Bali Kite Festival – held yearly in July in Padang Galak Area, Sanur Beach, Bali. People from Denpasar villages will make their traditional giant kites and fly them in a competition.

October

Ubud Writer’s Festival – its mission is simply to create a literary event that encourages free speech among people from all walks of life, race and gender to celebrate the beauty of the written words.

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Top 10 Best Beaches in Bali

Best time to Visit Lombok – Weather

When to visit Lombok depends of course on what you are planning to do there and not too much on the weather. The weather quite stable and it is not difficult to find the best time to visit Lombok.

But if you are going there for specific reasons or activities or festivals, then you might want to plan around it.

Pink Beach of Lombok., Indonesia
Pink Beach of Lombok. Photo by Schristia

Lombok Weather

Lombok, in West Nusa Tenggara of Indonesia, share the major tropical climate of two seasons – the dry season and the wet season. It is also one of the drier places to enjoy in comparison to Bali or the other nearby counterparts with temperatures averaging around 30 C and are mostly humid.

Therefore mostly you may enjoy your time here with the good amount of sun if you can ignore the humidity, and during wet season with some bouts of rains in the day but it should not be much of a deterrence in your holiday.

The dry season is from May to October, where it is also the peak season where most tourists flock to Lombok, though this is also the best time to go here. The wet season is from October to March, with rain less than an hour a day, therefore can be your alternative choice to escape the crowd.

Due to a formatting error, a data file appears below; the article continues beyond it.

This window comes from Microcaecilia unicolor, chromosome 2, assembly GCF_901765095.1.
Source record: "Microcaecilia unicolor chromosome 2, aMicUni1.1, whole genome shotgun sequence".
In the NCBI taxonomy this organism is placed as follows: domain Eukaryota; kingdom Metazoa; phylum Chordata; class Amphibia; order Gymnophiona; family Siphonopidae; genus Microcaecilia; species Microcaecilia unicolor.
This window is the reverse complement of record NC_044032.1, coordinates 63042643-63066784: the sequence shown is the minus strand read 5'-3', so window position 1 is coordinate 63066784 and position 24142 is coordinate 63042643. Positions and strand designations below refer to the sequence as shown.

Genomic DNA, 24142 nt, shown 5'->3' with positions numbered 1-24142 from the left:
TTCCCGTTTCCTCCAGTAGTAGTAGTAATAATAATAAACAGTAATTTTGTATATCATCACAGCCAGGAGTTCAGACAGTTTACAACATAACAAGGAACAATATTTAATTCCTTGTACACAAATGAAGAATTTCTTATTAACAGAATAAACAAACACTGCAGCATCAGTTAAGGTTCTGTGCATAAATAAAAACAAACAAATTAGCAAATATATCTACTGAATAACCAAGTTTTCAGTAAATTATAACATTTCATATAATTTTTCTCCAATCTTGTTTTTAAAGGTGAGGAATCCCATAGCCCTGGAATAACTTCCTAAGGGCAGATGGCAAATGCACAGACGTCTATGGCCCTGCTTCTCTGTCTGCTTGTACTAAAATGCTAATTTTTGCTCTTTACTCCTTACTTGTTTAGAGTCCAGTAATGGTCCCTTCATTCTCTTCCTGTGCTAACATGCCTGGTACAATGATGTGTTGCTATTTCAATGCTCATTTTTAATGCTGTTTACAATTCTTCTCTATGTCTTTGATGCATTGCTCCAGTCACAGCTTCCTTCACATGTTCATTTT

In terms of weather, the best time to go to Bali is from July to August as the temperature is at its coolest at these times and also the driest in terms of rain. But it is also the peak season naturally, thus take note of the tourist crowds and do book in advance.

However, it is still possible to travel in the rainy season. It may still rain during the dry season and not rain for a week in the wet season, and it usually comes down big but quick in the evening or late afternoons. Therefore if you must, traveling in Lombok during the wet seasons is still possible if you do most of your sightseeing in the morning and early afternoons and rest in the evenings.

Mount (Gunung) Rinjani, Lombok, Indonesia

Mount (Gunung) Rinjani, Lombok. Photo by NeilsPhotography

High/Peak and Low Season in Bali

From April to September will be the high season in Lombok, as it is purportedly the dry season and also generally the summer holiday season in many parts of the world.

The quieter months are from October to March, and though it is considered the rainy seasons, most of the rains come only in the evening and leave pretty quickly. Therefore, it is still possible to enjoy Bali in this weather if you plan your days earlier and rest in the evening.

Best time to visit Bali

The best months to go to Lombok in terms of weather and also the crowd are the shoulder seasons, that is either March or October. At these times, you will have a relatively dry weather yet without the tourist crowds!

Bau Nyale Fishing Festival in Lombok, Indonesia

Bau Nyale Fishing Festival in Lombok, Indonesia. Photo by kenken31

Lombok Festivals

If you want to visit some of the festivals in Indonesia, the most interesting one in Lombok is the Bau Nyale Festival, normally in either February or March. Hundreds of people will rush to Lombok to catch a glimpse of the first nyale (worm-like fish) at this huge fishing festival.

Related articles:
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When is the Best Time to Visit Indonesia